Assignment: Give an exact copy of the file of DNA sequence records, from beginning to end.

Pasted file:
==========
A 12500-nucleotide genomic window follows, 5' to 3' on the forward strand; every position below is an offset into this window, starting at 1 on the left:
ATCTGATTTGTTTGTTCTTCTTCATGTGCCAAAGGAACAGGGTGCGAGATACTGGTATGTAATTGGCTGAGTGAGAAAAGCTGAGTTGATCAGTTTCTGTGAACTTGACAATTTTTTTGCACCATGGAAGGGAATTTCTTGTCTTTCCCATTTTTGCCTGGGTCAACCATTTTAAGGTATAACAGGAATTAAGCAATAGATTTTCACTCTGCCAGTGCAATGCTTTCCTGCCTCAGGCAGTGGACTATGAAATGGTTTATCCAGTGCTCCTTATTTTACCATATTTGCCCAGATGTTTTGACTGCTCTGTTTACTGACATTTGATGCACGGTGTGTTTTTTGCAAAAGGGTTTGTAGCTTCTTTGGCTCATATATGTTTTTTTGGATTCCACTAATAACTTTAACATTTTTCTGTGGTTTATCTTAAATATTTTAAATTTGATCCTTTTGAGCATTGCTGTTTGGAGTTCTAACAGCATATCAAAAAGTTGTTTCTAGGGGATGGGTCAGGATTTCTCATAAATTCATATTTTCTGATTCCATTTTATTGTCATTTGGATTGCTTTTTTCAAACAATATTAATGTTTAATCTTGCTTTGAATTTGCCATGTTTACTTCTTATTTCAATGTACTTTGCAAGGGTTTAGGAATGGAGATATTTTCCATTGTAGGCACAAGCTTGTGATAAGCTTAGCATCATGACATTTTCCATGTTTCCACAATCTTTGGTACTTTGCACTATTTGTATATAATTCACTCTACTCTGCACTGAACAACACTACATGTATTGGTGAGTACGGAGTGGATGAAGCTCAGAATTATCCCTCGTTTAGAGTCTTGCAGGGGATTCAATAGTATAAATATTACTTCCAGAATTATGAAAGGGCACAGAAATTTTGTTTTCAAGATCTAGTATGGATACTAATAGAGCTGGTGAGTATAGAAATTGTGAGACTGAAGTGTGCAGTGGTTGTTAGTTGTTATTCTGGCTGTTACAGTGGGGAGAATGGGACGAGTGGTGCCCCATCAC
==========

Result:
A 12500-nucleotide genomic window follows, 5' to 3' on the forward strand; every position below is an offset into this window, starting at 1 on the left:
ATCTGATTTGTTTGTTCTTCTTCATGTGCCAAAGGAACAGGGTGCGAGATACTGGTATGTAATTGGCTGAGTGAGAAAAGCTGAGTTGATCAGTTTCTGTGAACTTGACAATTTTTTTGCACCATGGAAGGGAATTTCTTGTCTTTCCCATTTTTGCCTGGGTCAACCATTTTAAGGTATAACAGGAATTAAGCAATAGATTTTCACTCTGCCAGTGCAATGCTTTCCTGCCTCAGGCAGTGGACTATGAAATGGTTTATCCAGTGCTCCTTATTTTACCATATTTGCCCAGATGTTTTGACTGCTCTGTTTACTGACATTTGATGCACGGTGTGTTTTTTGCAAAAGGGTTTGTAGCTTCTTTGGCTCATATATGTTTTTTTGGATTCCACTAATAACTTTAACATTTTTCTGTGGTTTATCTTAAATATTTTAAATTTGATCCTTTTGAGCATTGCTGTTTGGAGTTCTAACAGCATATCAAAAAGTTGTTTCTAGGGGATGGGTCAGGATTTCTCATAAATTCATATTTTCTGATTCCATTTTATTGTCATTTGGATTGCTTTTTTCAAACAATATTAATGTTTAATCTTGCTTTGAATTTGCCATGTTTACTTCTTATTTCAATGTACTTTGCAAGGGTTTAGGAATGGAGATATTTTCCATTGTAGGCACAAGCTTGTGATAAGCTTAGCATCATGACATTTTCCATGTTTCCACAATCTTTGGTACTTTGCACTATTTGTATATAATTCACTCTACTCTGCACTGAACAACACTACATGTATTGGTGAGTACGGAGTGGATGAAGCTCAGAATTATCCCTCGTTTAGAGTCTTGCAGGGGATTCAATAGTATAAATATTACTTCCAGAATTATGAAAGGGCACAGAAATTTTGTTTTCAAGATCTAGTATGGATACTAATAGAGCTGGTGAGTATAGAAATTGTGAGACTGAAGTGTGCAGTGGTTGTTAGTTGTTATTCTGGCTGTTACAGTGGGGAGAATGGGACGAGTGGTGCCCCATCAC